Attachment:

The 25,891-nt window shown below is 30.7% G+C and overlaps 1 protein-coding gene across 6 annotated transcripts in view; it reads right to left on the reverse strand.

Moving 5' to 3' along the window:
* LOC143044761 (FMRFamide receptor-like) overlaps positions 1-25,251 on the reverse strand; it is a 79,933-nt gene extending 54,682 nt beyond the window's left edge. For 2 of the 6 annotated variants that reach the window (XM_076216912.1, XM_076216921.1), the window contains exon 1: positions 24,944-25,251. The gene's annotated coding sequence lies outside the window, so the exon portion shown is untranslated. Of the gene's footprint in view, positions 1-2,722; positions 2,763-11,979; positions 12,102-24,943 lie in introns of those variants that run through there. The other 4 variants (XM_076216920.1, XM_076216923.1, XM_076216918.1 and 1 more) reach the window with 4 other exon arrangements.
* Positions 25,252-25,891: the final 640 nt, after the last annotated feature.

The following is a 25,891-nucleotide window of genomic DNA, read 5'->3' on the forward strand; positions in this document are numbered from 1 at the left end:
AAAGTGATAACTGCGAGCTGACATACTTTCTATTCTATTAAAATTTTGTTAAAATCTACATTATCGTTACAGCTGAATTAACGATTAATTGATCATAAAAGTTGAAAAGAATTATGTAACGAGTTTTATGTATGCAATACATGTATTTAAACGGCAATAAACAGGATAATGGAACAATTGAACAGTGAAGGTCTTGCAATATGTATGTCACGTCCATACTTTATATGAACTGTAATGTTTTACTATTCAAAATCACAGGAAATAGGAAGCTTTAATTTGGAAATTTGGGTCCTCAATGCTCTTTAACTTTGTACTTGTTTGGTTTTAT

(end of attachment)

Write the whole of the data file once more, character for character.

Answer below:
The 25,891-nt window shown below is 30.7% G+C and overlaps 1 protein-coding gene across 6 annotated transcripts in view; it reads right to left on the reverse strand.

Moving 5' to 3' along the window:
* LOC143044761 (FMRFamide receptor-like) overlaps positions 1-25,251 on the reverse strand; it is a 79,933-nt gene extending 54,682 nt beyond the window's left edge. For 2 of the 6 annotated variants that reach the window (XM_076216912.1, XM_076216921.1), the window contains exon 1: positions 24,944-25,251. The gene's annotated coding sequence lies outside the window, so the exon portion shown is untranslated. Of the gene's footprint in view, positions 1-2,722; positions 2,763-11,979; positions 12,102-24,943 lie in introns of those variants that run through there. The other 4 variants (XM_076216920.1, XM_076216923.1, XM_076216918.1 and 1 more) reach the window with 4 other exon arrangements.
* Positions 25,252-25,891: the final 640 nt, after the last annotated feature.

The following is a 25,891-nucleotide window of genomic DNA, read 5'->3' on the forward strand; positions in this document are numbered from 1 at the left end:
AAAGTGATAACTGCGAGCTGACATACTTTCTATTCTATTAAAATTTTGTTAAAATCTACATTATCGTTACAGCTGAATTAACGATTAATTGATCATAAAAGTTGAAAAGAATTATGTAACGAGTTTTATGTATGCAATACATGTATTTAAACGGCAATAAACAGGATAATGGAACAATTGAACAGTGAAGGTCTTGCAATATGTATGTCACGTCCATACTTTATATGAACTGTAATGTTTTACTATTCAAAATCACAGGAAATAGGAAGCTTTAATTTGGAAATTTGGGTCCTCAATGCTCTTTAACTTTGTACTTGTTTGGTTTTAT